July 3 marks the last day of the battle of Gettysburg 150 years ago -- Pickett's Charge, the "high water mark of the Confederacy."
July 4 is of course Independence Day, but this year it is also the sesquicentennial of the surrender of Vicksburg, which split the rebel states in two by securing the length of the Mississippi for the Union.
This week, a century and a half ago, marked the certain beginning of the end for the Confederacy and thus of slavery and the rise of the great Republic of freedom.
To commemorate this week, I am spending the next three days of broadcasting with five extraordinary authorities on the events both of the founding and of the saving of the Republic.
Wednesday's program begins with National Review editor Rich Lowry, whose new book Lincoln Unbound is a wonderful walk through the life and, crucially, the political theory of Lincoln, with a much needed emphasis on what drove the young Lincoln to succeed, what shaped his political philosophy, how that philosophy reached its full development in the Lincoln-Douglas debates, and how the country needs a new rebirth of that philosophy today.
Thursday's Independence Day show features a long conversation with one of America's great students and teachers of political theory, Professor Harry Jaffa, whose Crisis of the House Divided plunges deep into the substance of the Lincoln-Douglas debates and of the Declaration's role in Lincoln's thinking.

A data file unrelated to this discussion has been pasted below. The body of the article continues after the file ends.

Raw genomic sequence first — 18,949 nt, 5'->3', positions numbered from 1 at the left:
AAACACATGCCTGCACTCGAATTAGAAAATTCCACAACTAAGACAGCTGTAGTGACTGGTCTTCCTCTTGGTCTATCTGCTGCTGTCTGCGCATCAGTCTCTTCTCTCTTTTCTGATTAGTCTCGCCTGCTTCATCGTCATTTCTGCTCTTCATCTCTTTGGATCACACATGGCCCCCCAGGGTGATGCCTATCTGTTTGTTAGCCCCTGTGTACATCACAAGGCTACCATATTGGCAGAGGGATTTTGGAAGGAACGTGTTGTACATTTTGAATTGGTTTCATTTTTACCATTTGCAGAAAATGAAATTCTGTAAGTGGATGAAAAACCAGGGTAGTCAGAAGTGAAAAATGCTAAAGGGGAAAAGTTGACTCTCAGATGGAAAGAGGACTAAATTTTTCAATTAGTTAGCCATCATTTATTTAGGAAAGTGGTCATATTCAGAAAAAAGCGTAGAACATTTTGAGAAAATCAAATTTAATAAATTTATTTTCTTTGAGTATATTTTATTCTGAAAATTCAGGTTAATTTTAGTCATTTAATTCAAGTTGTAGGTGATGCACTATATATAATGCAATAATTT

Jeffrey Shaara, one of the country's most prolific writers about the Civil War is my guest for hours two and three of Wednesday's show, and his most recent novel A Chain of Thunder -- the second in a series -- is a novel of the siege of Vicksburg, telling the story of the campaign by U.S. Grant that many consider to be the finest ever fought on American soil, and bringing home to many readers for the first time the story of the fall of the fortress on the Mississippi that doomed the Confederacy. I recommend reading A Blaze of Glory -- the first book in the series about the battle of Shiloh a year earlier -- before the new book, but Shaara has done a great service to both sides of the Vicksburg struggle.
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